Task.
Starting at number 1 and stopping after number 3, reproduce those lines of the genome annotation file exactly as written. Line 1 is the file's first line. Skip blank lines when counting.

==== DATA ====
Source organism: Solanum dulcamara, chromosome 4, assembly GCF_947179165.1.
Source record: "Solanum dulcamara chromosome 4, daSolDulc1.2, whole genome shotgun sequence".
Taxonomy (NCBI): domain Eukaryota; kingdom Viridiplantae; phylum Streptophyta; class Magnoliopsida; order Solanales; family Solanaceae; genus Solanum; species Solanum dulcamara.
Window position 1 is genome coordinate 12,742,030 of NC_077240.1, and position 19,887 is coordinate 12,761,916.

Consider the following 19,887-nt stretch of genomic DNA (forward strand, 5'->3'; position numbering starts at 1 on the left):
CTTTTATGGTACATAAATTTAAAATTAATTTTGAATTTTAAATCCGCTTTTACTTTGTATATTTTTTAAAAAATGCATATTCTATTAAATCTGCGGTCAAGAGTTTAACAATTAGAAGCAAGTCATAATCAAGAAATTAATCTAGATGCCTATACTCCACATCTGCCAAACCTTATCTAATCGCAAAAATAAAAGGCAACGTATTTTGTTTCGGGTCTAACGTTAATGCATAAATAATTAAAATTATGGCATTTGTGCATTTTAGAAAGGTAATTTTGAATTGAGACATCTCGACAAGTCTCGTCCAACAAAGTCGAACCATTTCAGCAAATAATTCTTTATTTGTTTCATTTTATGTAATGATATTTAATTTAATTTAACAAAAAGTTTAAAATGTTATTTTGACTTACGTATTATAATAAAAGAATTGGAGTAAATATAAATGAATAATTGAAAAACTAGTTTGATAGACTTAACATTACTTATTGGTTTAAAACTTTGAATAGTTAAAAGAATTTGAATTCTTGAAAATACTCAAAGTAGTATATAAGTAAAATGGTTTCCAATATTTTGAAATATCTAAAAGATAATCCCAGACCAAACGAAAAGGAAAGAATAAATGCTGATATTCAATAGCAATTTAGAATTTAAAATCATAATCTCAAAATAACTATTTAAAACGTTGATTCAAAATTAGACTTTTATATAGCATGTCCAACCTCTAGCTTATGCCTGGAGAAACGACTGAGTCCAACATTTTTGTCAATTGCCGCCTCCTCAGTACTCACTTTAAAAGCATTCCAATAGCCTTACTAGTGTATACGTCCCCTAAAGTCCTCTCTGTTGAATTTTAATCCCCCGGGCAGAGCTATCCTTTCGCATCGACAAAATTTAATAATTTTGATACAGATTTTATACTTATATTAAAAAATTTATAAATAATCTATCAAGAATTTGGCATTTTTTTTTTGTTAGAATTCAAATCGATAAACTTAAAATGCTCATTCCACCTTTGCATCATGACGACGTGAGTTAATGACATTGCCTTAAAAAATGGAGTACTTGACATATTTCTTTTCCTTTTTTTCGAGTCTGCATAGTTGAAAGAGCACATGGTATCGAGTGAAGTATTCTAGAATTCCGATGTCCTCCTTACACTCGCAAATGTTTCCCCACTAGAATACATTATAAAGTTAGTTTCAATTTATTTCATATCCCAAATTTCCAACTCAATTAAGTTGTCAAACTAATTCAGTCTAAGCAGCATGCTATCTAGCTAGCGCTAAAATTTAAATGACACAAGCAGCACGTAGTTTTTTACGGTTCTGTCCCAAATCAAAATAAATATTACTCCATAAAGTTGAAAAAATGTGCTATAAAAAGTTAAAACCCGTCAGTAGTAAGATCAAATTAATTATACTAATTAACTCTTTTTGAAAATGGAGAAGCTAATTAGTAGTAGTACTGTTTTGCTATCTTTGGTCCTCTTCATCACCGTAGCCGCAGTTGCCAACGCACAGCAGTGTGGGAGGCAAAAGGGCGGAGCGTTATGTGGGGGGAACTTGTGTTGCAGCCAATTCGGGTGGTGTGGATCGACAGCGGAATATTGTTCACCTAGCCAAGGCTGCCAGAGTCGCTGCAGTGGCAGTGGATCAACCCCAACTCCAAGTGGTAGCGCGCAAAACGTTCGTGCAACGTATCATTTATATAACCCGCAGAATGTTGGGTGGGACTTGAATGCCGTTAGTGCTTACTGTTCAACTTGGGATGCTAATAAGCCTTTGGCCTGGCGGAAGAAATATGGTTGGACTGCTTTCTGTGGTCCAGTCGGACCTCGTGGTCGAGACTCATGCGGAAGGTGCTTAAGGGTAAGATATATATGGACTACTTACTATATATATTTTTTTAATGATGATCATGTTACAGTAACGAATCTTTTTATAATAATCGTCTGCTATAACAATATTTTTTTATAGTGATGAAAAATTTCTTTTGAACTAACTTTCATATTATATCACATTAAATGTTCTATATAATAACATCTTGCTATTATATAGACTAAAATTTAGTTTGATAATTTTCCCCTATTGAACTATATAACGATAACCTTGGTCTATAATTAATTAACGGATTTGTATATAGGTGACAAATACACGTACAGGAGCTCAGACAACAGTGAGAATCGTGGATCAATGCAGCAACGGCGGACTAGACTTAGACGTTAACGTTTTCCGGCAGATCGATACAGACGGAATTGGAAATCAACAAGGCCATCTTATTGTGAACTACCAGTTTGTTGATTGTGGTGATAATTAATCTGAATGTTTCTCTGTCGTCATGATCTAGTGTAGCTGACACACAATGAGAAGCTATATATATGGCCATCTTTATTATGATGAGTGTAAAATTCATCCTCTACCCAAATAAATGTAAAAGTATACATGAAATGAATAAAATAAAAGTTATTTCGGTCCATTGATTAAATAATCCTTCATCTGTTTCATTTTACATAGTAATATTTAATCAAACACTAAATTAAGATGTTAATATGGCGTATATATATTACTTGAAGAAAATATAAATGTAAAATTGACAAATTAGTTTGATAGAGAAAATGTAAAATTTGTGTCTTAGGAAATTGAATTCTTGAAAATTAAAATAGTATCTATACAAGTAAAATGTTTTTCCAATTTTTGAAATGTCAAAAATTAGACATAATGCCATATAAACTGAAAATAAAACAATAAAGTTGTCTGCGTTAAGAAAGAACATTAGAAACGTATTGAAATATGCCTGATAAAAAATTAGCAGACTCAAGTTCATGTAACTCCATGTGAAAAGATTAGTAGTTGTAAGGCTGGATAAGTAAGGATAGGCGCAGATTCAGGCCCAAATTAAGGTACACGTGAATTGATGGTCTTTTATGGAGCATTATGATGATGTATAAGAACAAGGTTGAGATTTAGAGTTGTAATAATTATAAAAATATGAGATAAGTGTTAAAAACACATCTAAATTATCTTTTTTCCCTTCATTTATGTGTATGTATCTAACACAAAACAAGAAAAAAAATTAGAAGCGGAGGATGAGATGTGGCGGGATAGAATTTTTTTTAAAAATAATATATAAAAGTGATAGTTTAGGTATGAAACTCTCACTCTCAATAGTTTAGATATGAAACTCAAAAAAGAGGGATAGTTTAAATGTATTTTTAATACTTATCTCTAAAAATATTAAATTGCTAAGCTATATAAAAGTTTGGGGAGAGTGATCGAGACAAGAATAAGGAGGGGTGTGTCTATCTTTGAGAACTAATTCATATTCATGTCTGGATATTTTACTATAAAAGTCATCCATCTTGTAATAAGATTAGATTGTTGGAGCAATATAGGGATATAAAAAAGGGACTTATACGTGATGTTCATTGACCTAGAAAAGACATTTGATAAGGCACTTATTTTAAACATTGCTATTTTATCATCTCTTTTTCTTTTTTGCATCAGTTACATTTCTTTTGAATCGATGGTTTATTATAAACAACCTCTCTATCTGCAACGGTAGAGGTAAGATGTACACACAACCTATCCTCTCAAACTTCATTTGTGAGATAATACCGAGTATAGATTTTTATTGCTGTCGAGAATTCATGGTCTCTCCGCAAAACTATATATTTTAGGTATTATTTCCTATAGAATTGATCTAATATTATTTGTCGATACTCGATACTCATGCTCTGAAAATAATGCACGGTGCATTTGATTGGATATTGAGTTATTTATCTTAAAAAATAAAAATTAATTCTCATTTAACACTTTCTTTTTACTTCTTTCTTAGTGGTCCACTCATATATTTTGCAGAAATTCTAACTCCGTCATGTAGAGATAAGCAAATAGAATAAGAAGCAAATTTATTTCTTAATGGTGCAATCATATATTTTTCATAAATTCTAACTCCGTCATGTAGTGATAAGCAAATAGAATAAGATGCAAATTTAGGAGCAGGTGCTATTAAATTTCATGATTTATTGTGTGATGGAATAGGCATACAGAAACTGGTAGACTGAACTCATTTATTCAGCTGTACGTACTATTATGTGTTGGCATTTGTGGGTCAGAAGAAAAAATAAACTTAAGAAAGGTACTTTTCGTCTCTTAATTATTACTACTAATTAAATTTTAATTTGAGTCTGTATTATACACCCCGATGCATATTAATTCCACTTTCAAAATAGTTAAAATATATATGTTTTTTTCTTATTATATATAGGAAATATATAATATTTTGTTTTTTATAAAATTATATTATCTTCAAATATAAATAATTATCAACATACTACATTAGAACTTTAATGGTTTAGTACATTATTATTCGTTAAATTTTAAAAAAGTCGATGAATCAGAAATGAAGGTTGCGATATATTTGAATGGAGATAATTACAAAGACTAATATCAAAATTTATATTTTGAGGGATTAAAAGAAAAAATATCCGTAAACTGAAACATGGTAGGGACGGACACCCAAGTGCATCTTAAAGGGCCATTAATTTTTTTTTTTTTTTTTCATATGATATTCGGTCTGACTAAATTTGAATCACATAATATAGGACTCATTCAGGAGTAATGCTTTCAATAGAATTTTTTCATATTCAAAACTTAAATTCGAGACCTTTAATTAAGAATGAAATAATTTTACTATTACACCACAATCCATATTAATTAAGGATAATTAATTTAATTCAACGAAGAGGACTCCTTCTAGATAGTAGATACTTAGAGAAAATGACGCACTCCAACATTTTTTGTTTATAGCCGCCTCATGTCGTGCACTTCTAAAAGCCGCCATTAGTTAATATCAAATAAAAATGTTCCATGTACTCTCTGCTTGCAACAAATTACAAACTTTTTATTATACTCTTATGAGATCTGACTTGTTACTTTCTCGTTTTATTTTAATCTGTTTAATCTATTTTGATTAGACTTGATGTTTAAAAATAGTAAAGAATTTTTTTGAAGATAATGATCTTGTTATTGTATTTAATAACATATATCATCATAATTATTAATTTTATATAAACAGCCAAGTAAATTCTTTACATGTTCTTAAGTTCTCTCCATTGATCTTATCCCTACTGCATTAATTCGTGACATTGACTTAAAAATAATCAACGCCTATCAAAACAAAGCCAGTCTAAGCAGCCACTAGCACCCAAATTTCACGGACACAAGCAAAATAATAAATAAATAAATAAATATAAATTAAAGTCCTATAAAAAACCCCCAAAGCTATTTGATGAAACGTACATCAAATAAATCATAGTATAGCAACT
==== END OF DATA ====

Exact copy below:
Source organism: Solanum dulcamara, chromosome 4, assembly GCF_947179165.1.
Source record: "Solanum dulcamara chromosome 4, daSolDulc1.2, whole genome shotgun sequence".
Taxonomy (NCBI): domain Eukaryota; kingdom Viridiplantae; phylum Streptophyta; class Magnoliopsida; order Solanales; family Solanaceae; genus Solanum; species Solanum dulcamara.